and begin a trace of all of the Log Writer Workers as follows with the example for process ora_lg03_IVYEXDB1 above.

[oracle@ivyex1 ~]$ sqlplus sys/oracle as sysdba

SQL> oradebug setospid  127322;

Oracle pid: 21, Unix process pid: 127322, image: (LG03)

SQL> oradebug event 10046 trace name context forever, level 8;

Statement processed.

I ran a test for 10 minutes with a number of virtual users to run the system at a high CPU utilisation generating a significant number of transactions and then when complete stopped the trace as follows before collecting the trace files from the trace directory:

SQL> oradebug event 10046 trace name context off;

Statement processed.

Looking in the trace file it shows the timing of the event 'log file parallel write' that we are interested in as shown below:

WAIT #0: nam='log file parallel write' ela= 501 files=1 blocks=58

WAIT #0: nam='LGWR worker group idle' ela= 39

WAIT #0: nam='log file parallel write' ela= 466 files=1 blocks=52

WAIT #0: nam='LGWR worker group idle' ela= 33

WAIT #0: nam='log file parallel write' ela= 368 files=1 blocks=54

Of course on of the advantages of HammerDB is that with a scripted interface you are not restricted to simply running the pre-built workloads, you can run any workload you choose. Therefore in the Script Editor window of HammerDB I entered the following to process the trace files and ran it to extract the elapsed time into a CSV format.


set filename "lg00.trc"

set filename2 "output00.csv"

set fid [open $filename r]

set fid2 [open $filename2 w]

set elapsed 0

set maxelapsed 0

set count 0

set overmilli 0

set over10milli 0

set over20milli 0

while {[gets $fid line] != -1} {

if {([string match {*log file parallel write*} $line])} {

incr count

regexp {ela= ([0-9]+) } $line all elapsed

puts $fid2 "$count,$elapsed"

if { $elapsed > 1000 } {

incr overmilli

if {  [ expr $elapsed > $maxelapsed ] } { set maxelapsed $elapsed }

if { $elapsed > 10000 } {

incr over10milli

if { $elapsed > 20000 } {

incr over20milli






puts "max elapsed was [ format "%.2f" [ expr {double($maxelapsed)} /1000 ]] millisecond"

puts "[ format "%.2f" [ expr {double($overmilli) / $count} * 100 ]]% over 1 millisecond"

puts "[ format "%.2f" [ expr {double($over10milli) / $count} * 100 ]]% over 10 millisecond"

puts "[ format "%.2f" [ expr {double($over20milli) / $count} * 100 ]]% over 20 millisecond"

close $fid

close $fid2

The output from the script was summarised as follows (Note that as shown below nearly all of the workload went through workers LG00 and LG01 and LG02 and LG03 were mostly idle) :

Log Writer Worker Over  1ms Over 10ms Over 20ms Max Elapsed
LG00 0.56% 0.02% 0.00% 13.66ms
LG01 0.39% 0.01% 0.00% 13.44ms
LG02 7.96% 0.07% 0.00% 13.05ms
LG03 7.07% 0.08% 0.00% 13.00ms

And  I verified that the output from the trace files corresponded with the output from v$event_histogram that over 99% of the redo writes were completed in less than 1 millisecond and the maximum elapsed write time was consistent around 13 milliseconds but also was an extremely small proportion of all the writes.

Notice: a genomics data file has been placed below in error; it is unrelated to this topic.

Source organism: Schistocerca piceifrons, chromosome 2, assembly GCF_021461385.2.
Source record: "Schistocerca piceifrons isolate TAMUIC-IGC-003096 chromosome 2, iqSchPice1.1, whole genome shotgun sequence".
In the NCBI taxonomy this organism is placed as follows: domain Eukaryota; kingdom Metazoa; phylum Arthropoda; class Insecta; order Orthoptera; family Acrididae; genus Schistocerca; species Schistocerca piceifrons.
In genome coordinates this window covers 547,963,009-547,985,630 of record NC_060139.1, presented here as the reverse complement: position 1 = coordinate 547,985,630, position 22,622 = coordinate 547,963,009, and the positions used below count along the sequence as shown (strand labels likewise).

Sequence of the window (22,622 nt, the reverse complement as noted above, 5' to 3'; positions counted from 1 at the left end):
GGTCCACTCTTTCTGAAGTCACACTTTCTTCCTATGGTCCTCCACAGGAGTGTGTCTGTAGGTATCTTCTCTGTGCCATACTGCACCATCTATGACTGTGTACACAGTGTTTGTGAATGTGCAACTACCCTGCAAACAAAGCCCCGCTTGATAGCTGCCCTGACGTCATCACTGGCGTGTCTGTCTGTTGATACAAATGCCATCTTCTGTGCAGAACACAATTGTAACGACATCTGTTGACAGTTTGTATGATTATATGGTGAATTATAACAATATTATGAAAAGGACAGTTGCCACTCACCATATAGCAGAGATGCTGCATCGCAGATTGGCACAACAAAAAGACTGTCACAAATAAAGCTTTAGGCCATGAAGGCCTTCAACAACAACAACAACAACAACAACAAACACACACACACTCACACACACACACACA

SQL> select wait_time_milli, wait_count from v$event_histogram where event = 'log file parallel write';


--------------- ----------

1    2460371

2       6605

4       1702

8       1774

16        726

Of course though how busy was the system?  The AWR report shows a load average around 75%

Host CPU




Load Average Begin

Load Average End








75.13 114.68 73.1 5.1 0.5 21.2

And a fairly busy redo rate of almost 340MB/sec.  Given the redo per transaction and the redo per second it is clear that this system is processing tens of thousands of transactions a second and millions of transactions of a minute.

Load Profile

Per Second

Per Transaction

DB Time(s): 160.0 0.0
DB CPU(s): 93.2 0.0
Redo size (bytes):



And the total time spent waiting for ‘log file sync’

Foreground Wait Events



%Time -outs

Total Wait Time (s)

Avg wait (ms)

Waits /txn

% DB time

log file sync




0.70 39.68

was considerably greater than the ‘log file parallel write’ component and therefore consistent with high performance IO with most ‘log file sync’ time spent in communication between foreground and background processes.

Background Wait Events



%Time -outs

Total Wait Time (s)

Avg wait (ms)

Waits /txn

% bg time

log file parallel write





0.05 125.03
target log write size





0.03 94.05

I then loaded the CSV file into a spreadsheet, highlighted the data and selected scatter plot. Although they don’t overlay perfectly on a time basis the data is close enough to combine for LG00 and LG01 and LG02 and LG03 respectively, noting that LG00 and LG01 were considerably busier workers than LG02 and LG03. The data for LG00 and LG01 is here:


and the number of blocks written for LG00 only to indicate write latency against time as follows:


And to complete the picture the latency data for LG02 and LG03 is here:


Clearly the latency is as we would expect strongly related to the amount of redo written and typically and on average the response time for redo writes is sub-millisecond even though we are running at a throughput of millions of transactions a minute and generating over 20GB of redo per minute.  Where there are longer latencies these are typically in the order of 12 to 13ms for 0.01 to 0.02% of writes so  certainly not a factor to highly increase waits.  Furthermore, cross-referencing with iostat data even at this rate of redo the average disk utilization was still only around 10%.